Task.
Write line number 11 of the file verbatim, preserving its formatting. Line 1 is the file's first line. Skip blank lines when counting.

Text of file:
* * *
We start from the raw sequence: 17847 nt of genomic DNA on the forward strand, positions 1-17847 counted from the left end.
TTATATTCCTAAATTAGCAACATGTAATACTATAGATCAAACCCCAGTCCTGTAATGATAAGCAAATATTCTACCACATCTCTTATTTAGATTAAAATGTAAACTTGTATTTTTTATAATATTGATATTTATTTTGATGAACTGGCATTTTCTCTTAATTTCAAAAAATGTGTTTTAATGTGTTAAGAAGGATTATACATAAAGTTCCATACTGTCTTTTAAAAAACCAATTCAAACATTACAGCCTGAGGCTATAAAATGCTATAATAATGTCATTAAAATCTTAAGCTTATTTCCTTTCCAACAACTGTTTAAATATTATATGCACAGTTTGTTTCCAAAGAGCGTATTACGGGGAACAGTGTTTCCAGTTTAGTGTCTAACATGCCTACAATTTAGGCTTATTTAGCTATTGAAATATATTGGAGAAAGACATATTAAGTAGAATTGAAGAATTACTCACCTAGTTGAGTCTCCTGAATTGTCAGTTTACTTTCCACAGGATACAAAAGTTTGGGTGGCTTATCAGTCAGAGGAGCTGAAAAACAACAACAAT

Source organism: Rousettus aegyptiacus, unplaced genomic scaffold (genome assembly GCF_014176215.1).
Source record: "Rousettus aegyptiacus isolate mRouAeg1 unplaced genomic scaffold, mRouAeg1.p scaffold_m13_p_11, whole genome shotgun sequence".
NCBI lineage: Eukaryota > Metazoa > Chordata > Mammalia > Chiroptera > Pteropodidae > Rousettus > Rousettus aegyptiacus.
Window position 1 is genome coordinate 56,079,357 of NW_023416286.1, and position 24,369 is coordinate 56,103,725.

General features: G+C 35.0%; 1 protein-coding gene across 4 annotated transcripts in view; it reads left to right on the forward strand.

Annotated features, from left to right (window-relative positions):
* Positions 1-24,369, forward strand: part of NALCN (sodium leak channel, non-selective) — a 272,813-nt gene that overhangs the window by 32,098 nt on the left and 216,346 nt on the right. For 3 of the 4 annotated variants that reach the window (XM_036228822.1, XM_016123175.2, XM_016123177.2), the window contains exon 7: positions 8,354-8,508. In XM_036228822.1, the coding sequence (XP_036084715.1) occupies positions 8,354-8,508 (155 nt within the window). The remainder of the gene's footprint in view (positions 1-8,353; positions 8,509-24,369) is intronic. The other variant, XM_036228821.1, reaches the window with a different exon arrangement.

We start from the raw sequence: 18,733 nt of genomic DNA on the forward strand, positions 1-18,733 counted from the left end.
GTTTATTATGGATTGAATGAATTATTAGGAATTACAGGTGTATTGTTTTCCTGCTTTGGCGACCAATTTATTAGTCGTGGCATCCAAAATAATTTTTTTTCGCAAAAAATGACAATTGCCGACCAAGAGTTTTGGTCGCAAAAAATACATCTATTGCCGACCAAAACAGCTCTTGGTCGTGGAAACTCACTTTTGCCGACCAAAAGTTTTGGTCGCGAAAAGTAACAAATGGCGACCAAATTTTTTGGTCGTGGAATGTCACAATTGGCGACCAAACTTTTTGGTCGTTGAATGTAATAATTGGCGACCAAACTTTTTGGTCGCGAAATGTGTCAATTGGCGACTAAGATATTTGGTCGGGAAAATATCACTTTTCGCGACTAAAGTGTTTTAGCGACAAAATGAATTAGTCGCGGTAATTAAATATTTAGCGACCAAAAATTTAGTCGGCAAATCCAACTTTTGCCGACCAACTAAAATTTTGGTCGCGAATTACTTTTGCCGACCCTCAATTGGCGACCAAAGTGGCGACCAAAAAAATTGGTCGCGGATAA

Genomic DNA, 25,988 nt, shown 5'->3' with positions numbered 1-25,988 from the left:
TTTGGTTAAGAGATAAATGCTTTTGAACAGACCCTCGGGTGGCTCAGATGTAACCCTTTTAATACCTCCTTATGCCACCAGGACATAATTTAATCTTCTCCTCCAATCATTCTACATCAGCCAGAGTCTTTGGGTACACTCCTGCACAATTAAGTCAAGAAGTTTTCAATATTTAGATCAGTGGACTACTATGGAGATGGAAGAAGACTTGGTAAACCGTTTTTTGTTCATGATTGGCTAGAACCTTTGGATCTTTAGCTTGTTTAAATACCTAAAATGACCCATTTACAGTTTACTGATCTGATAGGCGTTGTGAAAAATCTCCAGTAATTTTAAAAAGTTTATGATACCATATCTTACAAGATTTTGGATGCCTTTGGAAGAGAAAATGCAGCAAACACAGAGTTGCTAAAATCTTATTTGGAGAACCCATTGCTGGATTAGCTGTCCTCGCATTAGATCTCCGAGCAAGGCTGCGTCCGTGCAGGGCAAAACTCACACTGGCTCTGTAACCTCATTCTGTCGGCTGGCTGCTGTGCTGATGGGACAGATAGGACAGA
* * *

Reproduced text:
GTTTATTATGGATTGAATGAATTATTAGGAATTACAGGTGTATTGTTTTCCTGCTTTGGCGACCAATTTATTAGTCGTGGCATCCAAAATAATTTTTTTTCGCAAAAAATGACAATTGCCGACCAAGAGTTTTGGTCGCAAAAAATACATCTATTGCCGACCAAAACAGCTCTTGGTCGTGGAAACTCACTTTTGCCGACCAAAAGTTTTGGTCGCGAAAAGTAACAAATGGCGACCAAATTTTTTGGTCGTGGAATGTCACAATTGGCGACCAAACTTTTTGGTCGTTGAATGTAATAATTGGCGACCAAACTTTTTGGTCGCGAAATGTGTCAATTGGCGACTAAGATATTTGGTCGGGAAAATATCACTTTTCGCGACTAAAGTGTTTTAGCGACAAAATGAATTAGTCGCGGTAATTAAATATTTAGCGACCAAAAATTTAGTCGGCAAATCCAACTTTTGCCGACCAACTAAAATTTTGGTCGCGAATTACTTTTGCCGACCCTCAATTGGCGACCAAAGTGGCGACCAAAAAAATTGGTCGCGGATAA